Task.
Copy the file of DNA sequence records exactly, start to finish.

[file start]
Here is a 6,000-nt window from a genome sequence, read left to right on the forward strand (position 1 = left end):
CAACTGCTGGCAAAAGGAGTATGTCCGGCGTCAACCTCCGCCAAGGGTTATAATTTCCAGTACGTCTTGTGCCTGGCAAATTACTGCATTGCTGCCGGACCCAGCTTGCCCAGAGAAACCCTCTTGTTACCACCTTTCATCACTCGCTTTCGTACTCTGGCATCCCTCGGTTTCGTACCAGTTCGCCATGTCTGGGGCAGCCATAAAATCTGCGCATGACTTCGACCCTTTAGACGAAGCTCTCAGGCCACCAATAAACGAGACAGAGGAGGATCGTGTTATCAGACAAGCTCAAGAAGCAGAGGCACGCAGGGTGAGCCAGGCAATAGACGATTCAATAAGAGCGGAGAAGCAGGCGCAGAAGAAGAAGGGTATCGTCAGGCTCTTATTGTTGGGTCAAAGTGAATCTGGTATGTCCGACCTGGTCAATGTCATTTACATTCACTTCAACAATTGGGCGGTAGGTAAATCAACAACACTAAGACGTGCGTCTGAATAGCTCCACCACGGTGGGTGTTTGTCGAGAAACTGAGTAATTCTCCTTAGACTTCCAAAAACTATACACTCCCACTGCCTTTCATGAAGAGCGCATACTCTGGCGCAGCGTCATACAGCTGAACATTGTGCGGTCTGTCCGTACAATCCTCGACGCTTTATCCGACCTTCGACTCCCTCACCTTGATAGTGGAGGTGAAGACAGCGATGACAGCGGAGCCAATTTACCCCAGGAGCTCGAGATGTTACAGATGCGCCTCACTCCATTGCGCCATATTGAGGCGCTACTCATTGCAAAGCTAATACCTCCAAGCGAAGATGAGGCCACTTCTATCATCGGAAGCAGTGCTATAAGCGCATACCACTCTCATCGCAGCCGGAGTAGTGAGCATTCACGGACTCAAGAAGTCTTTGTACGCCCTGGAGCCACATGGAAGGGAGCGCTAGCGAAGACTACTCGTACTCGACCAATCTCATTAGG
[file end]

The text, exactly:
Here is a 6,000-nt window from a genome sequence, read left to right on the forward strand (position 1 = left end):
CAACTGCTGGCAAAAGGAGTATGTCCGGCGTCAACCTCCGCCAAGGGTTATAATTTCCAGTACGTCTTGTGCCTGGCAAATTACTGCATTGCTGCCGGACCCAGCTTGCCCAGAGAAACCCTCTTGTTACCACCTTTCATCACTCGCTTTCGTACTCTGGCATCCCTCGGTTTCGTACCAGTTCGCCATGTCTGGGGCAGCCATAAAATCTGCGCATGACTTCGACCCTTTAGACGAAGCTCTCAGGCCACCAATAAACGAGACAGAGGAGGATCGTGTTATCAGACAAGCTCAAGAAGCAGAGGCACGCAGGGTGAGCCAGGCAATAGACGATTCAATAAGAGCGGAGAAGCAGGCGCAGAAGAAGAAGGGTATCGTCAGGCTCTTATTGTTGGGTCAAAGTGAATCTGGTATGTCCGACCTGGTCAATGTCATTTACATTCACTTCAACAATTGGGCGGTAGGTAAATCAACAACACTAAGACGTGCGTCTGAATAGCTCCACCACGGTGGGTGTTTGTCGAGAAACTGAGTAATTCTCCTTAGACTTCCAAAAACTATACACTCCCACTGCCTTTCATGAAGAGCGCATACTCTGGCGCAGCGTCATACAGCTGAACATTGTGCGGTCTGTCCGTACAATCCTCGACGCTTTATCCGACCTTCGACTCCCTCACCTTGATAGTGGAGGTGAAGACAGCGATGACAGCGGAGCCAATTTACCCCAGGAGCTCGAGATGTTACAGATGCGCCTCACTCCATTGCGCCATATTGAGGCGCTACTCATTGCAAAGCTAATACCTCCAAGCGAAGATGAGGCCACTTCTATCATCGGAAGCAGTGCTATAAGCGCATACCACTCTCATCGCAGCCGGAGTAGTGAGCATTCACGGACTCAAGAAGTCTTTGTACGCCCTGGAGCCACATGGAAGGGAGCGCTAGCGAAGACTACTCGTACTCGACCAATCTCATTAGG